Triple treat

BT has developed technology it claims will triple the capacity of satellite communications links, allowing far more information to be transmitted for the same cost.

The technology uses a frequency modulation technique similar to that used by GSM phone networks. The system only needs to be fitted to ground stations, making it relatively simple to upgrade existing satellite networks

Internet service providers use satellite connections for long distance point-to-point (trunk) links to the internet. While optical fibre is increasingly used in developed countries, satellite connections are far more cost effective in developing and remote areas, and the technology could significantly increase the efficiency of these links, said Mark Fitch, responsible for satellite network development at BT Exact.

‘There is a growing market for the use of satellite in ISP backbone connections, particularly from the UK and US to the middle and far east. BT has been turning the work away because we couldn’t do it reliably enough.’

The system could also be used to improve satellite news broadcasts, increasingly used by rolling news channels to report from remote war-torn regions, where the quality is often poor due to limited bandwidth. By tripling the capacity available, the technology could significantly improve broadcast quality.

The technique could also improve the efficiency of communications links used by the military, and could ultimately be used to upgrade direct-to-home satellite connections, reducing the cost and increasing the take-up of satellite television.

The modulation technique is known as multi-level Gaussian frequency-shift keying. The method, which involves sending data along a carrier signal by slightly shifting frequencies, is not new, and was used to build the earliest modems. ‘Basically it’s the way you wobble the carrier around to carry the information,’ said Fitch.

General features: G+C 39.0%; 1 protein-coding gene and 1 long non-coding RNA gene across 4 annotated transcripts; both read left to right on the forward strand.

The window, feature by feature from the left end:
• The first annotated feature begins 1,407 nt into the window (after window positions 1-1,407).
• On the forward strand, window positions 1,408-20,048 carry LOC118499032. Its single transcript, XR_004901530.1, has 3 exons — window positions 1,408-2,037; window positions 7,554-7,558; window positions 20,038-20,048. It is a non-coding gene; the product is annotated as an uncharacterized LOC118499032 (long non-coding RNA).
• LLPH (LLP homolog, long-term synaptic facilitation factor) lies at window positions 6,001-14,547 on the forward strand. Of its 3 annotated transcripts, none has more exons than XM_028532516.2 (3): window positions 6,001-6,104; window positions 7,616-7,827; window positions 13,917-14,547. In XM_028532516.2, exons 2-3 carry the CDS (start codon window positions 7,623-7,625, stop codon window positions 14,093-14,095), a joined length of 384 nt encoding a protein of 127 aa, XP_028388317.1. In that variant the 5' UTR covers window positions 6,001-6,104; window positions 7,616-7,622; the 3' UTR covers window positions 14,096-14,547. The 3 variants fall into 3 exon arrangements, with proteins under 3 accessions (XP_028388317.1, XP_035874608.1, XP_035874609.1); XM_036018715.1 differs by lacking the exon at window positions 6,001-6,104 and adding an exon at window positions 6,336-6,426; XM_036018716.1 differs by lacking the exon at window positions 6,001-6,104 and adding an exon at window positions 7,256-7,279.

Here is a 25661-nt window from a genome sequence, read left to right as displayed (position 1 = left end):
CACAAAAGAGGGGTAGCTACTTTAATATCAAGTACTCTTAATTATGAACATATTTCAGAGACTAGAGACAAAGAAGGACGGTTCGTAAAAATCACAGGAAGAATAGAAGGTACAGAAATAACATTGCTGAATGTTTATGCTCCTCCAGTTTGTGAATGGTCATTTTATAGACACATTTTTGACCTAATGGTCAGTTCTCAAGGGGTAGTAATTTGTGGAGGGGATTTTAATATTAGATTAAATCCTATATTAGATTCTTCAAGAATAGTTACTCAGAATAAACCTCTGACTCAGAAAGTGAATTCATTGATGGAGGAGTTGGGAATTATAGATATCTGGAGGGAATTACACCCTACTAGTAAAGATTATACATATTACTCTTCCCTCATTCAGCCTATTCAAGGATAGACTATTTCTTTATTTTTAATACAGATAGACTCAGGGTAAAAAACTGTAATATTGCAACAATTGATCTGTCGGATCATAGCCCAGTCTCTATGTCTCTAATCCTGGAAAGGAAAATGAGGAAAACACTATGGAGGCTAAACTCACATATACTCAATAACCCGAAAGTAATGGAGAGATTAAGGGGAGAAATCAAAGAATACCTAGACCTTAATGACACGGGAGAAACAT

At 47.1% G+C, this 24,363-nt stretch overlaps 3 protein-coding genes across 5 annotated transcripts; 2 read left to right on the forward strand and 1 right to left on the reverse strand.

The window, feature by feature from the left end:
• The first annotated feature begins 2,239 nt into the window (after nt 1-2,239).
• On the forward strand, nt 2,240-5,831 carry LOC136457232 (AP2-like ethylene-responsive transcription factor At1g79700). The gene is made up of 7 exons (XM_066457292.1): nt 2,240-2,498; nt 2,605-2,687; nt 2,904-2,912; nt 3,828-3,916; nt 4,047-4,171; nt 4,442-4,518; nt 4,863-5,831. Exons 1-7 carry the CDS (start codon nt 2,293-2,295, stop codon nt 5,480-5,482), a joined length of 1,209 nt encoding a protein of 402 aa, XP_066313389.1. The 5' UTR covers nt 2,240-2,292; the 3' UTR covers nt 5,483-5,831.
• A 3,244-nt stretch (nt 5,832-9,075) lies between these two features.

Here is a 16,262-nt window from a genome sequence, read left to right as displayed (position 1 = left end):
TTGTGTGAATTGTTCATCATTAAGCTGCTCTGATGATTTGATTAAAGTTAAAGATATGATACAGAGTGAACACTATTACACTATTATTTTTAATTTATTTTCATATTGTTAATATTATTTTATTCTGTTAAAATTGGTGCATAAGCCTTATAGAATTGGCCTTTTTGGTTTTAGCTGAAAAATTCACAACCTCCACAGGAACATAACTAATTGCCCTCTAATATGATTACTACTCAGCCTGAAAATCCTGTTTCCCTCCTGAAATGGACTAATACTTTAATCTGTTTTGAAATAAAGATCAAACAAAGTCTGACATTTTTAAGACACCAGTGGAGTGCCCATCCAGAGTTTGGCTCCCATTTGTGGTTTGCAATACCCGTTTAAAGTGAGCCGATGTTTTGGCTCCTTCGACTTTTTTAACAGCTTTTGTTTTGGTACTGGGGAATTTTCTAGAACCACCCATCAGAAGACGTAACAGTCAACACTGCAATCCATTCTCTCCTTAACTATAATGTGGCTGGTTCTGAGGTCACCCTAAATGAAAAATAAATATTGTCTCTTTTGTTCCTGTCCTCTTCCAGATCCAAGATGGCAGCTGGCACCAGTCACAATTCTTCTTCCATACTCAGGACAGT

But until now the technique has not been used for satellite communications, and in conventional GSM networks the method has only two frequency states in which to send information, severely limiting how much and how quickly data can be transmitted.

In contrast, the BT modulation technique uses 16 frequency states, allowing much more information to be transmitted, said Fitch. ‘We are also introducing partial signalling, so before you end up at one state you start on the journey to the next one, so you can cram even more information into a given time.

‘We have achieved roughly twice the efficiency of the state-of-the-art systems. So where they can get roughly 155Mb/s reliably over satellite, we should be able to run about 3-400Mb/s,’ he said.

BT has developed the basic technology, but hopes to form a partnership with a modem manufacturer to build a prototype for trials and eventually take the system into production.

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